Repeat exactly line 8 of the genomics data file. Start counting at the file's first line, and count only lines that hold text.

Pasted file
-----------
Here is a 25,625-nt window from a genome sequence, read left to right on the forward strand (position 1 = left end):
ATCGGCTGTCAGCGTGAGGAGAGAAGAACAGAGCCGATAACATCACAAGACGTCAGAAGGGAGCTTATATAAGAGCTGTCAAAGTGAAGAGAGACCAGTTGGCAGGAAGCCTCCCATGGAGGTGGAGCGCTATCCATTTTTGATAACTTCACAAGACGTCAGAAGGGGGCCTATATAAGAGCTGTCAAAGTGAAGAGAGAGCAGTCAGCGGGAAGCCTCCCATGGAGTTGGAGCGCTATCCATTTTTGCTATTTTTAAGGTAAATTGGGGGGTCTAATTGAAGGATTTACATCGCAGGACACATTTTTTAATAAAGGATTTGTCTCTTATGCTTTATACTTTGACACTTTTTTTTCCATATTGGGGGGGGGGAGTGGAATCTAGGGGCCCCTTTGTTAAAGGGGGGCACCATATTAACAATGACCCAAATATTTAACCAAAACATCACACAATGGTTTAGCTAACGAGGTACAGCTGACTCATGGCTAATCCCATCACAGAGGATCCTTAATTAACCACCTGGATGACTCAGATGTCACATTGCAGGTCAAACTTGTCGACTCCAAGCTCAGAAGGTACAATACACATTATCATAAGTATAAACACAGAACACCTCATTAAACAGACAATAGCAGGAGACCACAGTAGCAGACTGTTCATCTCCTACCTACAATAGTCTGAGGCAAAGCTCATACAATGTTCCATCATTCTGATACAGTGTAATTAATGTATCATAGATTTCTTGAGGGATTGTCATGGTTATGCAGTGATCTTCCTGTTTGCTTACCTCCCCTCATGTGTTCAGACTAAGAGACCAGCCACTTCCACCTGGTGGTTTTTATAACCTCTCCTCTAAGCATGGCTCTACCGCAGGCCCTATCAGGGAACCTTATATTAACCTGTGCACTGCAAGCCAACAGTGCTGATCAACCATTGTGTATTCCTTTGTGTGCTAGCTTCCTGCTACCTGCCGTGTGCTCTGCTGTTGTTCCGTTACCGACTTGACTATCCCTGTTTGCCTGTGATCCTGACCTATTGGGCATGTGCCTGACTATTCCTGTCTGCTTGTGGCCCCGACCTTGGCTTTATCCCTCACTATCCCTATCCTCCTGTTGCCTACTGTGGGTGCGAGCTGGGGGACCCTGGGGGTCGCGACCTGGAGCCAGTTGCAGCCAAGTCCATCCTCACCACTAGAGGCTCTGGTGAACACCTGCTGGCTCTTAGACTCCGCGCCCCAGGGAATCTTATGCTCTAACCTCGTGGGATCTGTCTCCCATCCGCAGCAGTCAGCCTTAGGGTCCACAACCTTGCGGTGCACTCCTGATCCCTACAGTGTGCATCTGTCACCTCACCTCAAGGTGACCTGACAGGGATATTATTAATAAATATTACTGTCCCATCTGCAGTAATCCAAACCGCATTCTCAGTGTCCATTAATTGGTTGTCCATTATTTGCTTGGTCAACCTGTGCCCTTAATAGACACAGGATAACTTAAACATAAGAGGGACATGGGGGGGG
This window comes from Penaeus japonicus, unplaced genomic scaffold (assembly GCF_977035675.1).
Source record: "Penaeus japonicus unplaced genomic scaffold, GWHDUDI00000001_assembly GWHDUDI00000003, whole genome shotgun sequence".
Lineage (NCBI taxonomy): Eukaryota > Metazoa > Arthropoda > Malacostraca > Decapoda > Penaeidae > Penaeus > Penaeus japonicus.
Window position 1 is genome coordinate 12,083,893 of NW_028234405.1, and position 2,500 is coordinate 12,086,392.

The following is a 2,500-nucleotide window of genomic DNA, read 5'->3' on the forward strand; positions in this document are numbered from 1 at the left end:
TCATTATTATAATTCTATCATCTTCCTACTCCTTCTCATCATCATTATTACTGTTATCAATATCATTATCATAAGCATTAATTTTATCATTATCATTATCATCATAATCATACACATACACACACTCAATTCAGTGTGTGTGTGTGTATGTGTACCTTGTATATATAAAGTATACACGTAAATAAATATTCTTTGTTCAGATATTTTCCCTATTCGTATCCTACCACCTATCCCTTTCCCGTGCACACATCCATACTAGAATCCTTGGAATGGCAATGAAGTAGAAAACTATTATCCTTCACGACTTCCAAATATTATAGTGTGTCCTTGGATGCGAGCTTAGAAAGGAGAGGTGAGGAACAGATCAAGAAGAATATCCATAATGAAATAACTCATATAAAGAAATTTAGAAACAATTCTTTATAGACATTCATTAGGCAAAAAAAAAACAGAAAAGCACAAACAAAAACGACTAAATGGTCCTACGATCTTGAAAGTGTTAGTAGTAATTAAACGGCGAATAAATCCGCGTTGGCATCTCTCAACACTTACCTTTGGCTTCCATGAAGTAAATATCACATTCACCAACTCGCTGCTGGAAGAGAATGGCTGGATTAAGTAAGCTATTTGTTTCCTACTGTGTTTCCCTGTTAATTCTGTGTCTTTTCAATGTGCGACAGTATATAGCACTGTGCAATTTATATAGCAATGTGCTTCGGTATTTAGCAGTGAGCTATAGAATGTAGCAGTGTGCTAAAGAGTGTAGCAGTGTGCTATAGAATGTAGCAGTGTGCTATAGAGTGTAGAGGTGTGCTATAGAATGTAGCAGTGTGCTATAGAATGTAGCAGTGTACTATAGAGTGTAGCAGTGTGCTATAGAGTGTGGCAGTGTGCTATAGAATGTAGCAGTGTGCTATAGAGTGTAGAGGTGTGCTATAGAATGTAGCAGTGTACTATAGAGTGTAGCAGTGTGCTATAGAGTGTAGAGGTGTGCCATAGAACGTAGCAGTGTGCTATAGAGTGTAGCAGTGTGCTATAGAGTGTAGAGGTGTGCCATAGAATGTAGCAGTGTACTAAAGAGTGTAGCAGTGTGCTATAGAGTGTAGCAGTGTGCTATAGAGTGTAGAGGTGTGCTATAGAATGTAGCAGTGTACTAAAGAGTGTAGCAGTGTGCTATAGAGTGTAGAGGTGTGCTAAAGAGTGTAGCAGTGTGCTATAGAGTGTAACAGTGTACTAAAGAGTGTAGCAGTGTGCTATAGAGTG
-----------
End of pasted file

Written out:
TCATTATTATAATTCTATCATCTTCCTACTCCTTCTCATCATCATTATTACTGTTATCAATATCATTATCATAAGCATTAATTTTATCATTATCATTATCATCATAATCATACACATACACACACTCAATTCAGTGTGTGTGTGTGTATGTGTACCTTGTATATATAAAGTATACACGTAAATAAATATTCTTTGTTCAGATATTTTCCCTATTCGTATCCTACCACCTATCCCTTTCCCGTGCACACATCCATACTAGAATCCTTGGAATGGCAATGAAGTAGAAAACTATTATCCTTCACGACTTCCAAATATTATAGTGTGTCCTTGGATGCGAGCTTAGAAAGGAGAGGTGAGGAACAGATCAAGAAGAATATCCATAATGAAATAACTCATATAAAGAAATTTAGAAACAATTCTTTATAGACATTCATTAGGCAAAAAAAAAACAGAAAAGCACAAACAAAAACGACTAAATGGTCCTACGATCTTGAAAGTGTTAGTAGTAATTAAACGGCGAATAAATCCGCGTTGGCATCTCTCAACACTTACCTTTGGCTTCCATGAAGTAAATATCACATTCACCAACTCGCTGCTGGAAGAGAATGGCTGGATTAAGTAAGCTATTTGTTTCCTACTGTGTTTCCCTGTTAATTCTGTGTCTTTTCAATGTGCGACAGTATATAGCACTGTGCAATTTATATAGCAATGTGCTTCGGTATTTAGCAGTGAGCTATAGAATGTAGCAGTGTGCTAAAGAGTGTAGCAGTGTGCTATAGAATGTAGCAGTGTGCTATAGAGTGTAGAGGTGTGCTATAGAATGTAGCAGTGTGCTATAGAATGTAGCAGTGTACTATAGAGTGTAGCAGTGTGCTATAGAGTGTGGCAGTGTGCTATAGAATGTAGCAGTGTGCTATAGAGTGTAGAGGTGTGCTATAGAATGTAGCAGTGTACTATAGAGTGTAGCAGTGTGCTATAGAGTGTAGAGGTGTGCCATAGAACGTAGCAGTGTGCTATAGAGTGTAGCAGTGTGCTATAGAGTGTAGAGGTGTGCCATAGAATGTAGCAGTGTACTAAAGAGTGTAGCAGTGTGCTATAGAGTGTAGCAGTGTGCTATAGAGTGTAGAGGTGTGCTATAGAATGTAGCAGTGTACTAAAGAGTGTAGCAGTGTGCTATAGAGTGTAGAGGTGTGCTAAAGAGTGTAGCAGTGTGCTATAGAGTGTAACAGTGTACTAAAGAGTGTAGCAGTGTGCTATAGAGTG